Thursday, April 16, 2015


I did it!  I raced the GO! St. Louis Marathon on Sunday.  I am a marathoner!!  The weather was not exactly ideal but it was good enough.  The crowds were wonderful.  The volunteers were top-notch.  And the camaraderie among the runners was just as I'd hoped.  If you just want the Cliff Notes version, that's it.  If you love race day minutiae, however, read on.  I've got it for you in spades:

My dear BRF, who was not running due to injury, offered to drive me to the starting line, and I greatly appreciated her calming voice and peaceful spirit in the early morning hours.  I was sad that she wouldn't be by my side on the course, but I looked forward to seeing her, along with my family, at various points on the course as my dedicated cheering section.

Waiting around before the race, I felt more calm than I expected.  I chatted with a few folks, but I mostly sat quietly on a park bench waiting for the race to start.  I'd packed my pre-race fuel (I love to eat a peanut butter graham cracker and banana immediately before a long run) and ate it just before I entered the starting corral.  Again, in the corral, I felt calm.  I took in the sight of the huge field of runners, focused on my breath, and waited for my turn to go.

The view in my starting corral; my mantras for the day;
pre-race shoe selfie.

The wave start was a bit haphazard.  We neatly lined up in our corrals, but the officials did not put much distance between the corrals.  The elites took off on their own, and then the rest of us more or less went out in two massive herds.  Not at all the start I was expecting, but the shoulder-to-shoulder crowd kept me at an easy pace for the early miles, an essential part of my race strategy and one that I thought would be hard given race day excitement.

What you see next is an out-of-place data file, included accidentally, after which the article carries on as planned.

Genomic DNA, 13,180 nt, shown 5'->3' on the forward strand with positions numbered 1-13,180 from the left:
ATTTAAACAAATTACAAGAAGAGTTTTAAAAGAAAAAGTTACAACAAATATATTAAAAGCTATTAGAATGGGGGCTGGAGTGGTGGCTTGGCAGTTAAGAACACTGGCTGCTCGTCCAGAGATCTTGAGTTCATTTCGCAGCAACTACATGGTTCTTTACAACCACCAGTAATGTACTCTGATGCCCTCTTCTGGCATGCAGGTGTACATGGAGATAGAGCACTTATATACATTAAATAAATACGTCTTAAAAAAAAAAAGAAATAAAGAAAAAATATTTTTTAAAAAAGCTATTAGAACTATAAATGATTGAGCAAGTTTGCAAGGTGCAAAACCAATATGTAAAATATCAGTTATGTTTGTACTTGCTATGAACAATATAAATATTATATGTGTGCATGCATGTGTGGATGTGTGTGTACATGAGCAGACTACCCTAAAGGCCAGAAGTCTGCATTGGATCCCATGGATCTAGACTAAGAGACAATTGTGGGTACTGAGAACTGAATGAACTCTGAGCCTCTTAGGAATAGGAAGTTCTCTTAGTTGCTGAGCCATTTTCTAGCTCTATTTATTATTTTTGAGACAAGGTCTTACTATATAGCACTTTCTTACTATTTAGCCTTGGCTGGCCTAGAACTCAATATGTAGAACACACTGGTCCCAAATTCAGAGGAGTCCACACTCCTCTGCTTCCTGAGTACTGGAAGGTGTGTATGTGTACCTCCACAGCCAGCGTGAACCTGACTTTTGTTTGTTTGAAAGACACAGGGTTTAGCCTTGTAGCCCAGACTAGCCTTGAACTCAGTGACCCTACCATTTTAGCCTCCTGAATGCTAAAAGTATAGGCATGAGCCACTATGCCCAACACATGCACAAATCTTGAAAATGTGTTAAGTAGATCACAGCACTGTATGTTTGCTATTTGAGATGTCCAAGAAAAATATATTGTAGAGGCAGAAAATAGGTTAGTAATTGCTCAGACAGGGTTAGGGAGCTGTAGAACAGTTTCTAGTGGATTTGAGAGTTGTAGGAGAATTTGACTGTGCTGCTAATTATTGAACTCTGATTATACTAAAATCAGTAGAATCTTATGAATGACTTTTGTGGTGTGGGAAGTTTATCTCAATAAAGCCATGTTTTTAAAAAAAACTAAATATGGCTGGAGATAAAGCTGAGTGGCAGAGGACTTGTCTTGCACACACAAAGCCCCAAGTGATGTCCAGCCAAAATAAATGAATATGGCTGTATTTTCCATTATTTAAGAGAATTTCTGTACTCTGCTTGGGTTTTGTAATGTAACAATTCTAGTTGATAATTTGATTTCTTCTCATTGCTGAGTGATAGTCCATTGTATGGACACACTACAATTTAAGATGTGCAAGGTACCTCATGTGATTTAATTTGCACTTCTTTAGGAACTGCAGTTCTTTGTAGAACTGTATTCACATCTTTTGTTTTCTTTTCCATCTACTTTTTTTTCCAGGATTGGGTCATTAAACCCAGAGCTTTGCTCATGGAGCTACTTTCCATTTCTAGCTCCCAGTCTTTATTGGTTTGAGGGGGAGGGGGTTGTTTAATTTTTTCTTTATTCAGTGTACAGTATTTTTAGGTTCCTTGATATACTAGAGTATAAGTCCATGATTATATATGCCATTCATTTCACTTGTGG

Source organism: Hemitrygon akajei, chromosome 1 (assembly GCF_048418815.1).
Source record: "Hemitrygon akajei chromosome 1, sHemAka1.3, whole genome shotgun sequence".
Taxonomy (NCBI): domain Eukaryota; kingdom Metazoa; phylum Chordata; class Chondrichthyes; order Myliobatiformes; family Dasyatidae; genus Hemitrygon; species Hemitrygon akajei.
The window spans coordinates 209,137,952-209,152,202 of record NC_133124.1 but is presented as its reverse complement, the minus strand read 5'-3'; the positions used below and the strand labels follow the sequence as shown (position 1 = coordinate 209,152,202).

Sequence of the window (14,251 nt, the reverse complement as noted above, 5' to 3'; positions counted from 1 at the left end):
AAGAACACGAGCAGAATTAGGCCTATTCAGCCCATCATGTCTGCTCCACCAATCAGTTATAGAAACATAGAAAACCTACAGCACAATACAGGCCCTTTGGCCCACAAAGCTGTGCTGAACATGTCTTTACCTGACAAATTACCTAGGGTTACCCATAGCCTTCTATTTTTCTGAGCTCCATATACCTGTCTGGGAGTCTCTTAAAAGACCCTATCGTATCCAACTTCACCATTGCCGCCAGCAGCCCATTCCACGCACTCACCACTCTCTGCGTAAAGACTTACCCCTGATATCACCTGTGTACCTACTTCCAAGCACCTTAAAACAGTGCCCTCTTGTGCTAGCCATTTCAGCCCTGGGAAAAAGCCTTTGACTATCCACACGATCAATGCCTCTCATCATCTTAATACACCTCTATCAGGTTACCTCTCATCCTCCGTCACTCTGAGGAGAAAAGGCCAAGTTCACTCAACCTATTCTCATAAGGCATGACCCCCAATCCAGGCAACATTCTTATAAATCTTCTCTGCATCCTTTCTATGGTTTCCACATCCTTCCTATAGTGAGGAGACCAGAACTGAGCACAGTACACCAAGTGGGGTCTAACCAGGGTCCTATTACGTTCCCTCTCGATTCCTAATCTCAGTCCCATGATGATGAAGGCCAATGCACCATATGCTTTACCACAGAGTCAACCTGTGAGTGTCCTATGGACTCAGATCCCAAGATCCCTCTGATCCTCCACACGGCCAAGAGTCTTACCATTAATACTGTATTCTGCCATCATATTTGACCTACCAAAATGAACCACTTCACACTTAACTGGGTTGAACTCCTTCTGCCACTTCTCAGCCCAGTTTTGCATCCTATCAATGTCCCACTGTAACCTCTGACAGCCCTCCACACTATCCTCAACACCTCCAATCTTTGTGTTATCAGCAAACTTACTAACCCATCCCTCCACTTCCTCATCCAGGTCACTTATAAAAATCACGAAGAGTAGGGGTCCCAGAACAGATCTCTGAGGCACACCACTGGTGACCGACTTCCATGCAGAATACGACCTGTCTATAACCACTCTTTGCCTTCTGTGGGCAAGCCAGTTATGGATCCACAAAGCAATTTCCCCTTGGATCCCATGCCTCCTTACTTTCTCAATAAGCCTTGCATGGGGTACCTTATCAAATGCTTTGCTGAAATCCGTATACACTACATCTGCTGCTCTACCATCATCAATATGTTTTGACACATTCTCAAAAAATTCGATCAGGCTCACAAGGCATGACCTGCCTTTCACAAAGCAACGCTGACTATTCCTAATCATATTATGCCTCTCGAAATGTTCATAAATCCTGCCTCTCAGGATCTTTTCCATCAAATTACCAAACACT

The crowd remained very thick throughout the early part of the race.  Our first mile took us through downtown St. Louis and then onto the first of two bridges.  The bridge trek was fun, though the running lanes on the first bridge were quite narrow, and my pace stayed lower than I expected.  We crossed over into East St. Louis, IL, and I was pleasantly surprised by the crowd support.  Many residents were out cheering, and the atmosphere was very upbeat.

The only thing dampening the Illinois crowd was the rain that began to fall.  Rain?!  It wasn't supposed to rain!  The forecast showed 0% chance of rain that morning.  Yet here I was, at mile 2.5 in a sprinkling rain.  Fortunately, the shower was very short-lived; it was done by the time we crossed the second bridge heading back to downtown St. Louis.

My incredible support crew on race day.  Not pictured are the photographers: my dad and older sister.
The Little Lady is also absent from the pictures but she was surely there
high fiving lots of runners along with her sister :)
Running on the second bridge, I learned the phenomenon of mechanical resonance.  I suddenly felt unsteady on my feet and momentarily worried that something was wrong with my electrolytes or hydration.  Then I realized that everyone else felt it too: the bridge was bouncing from the feet of so many runners.  Like the rain, the sensation did not last too long, but it was a bit unsettling.  The traffic on the second bridge seemed even thicker, and I worked hard to keep a lane so I could pass slower runners on the uphill section.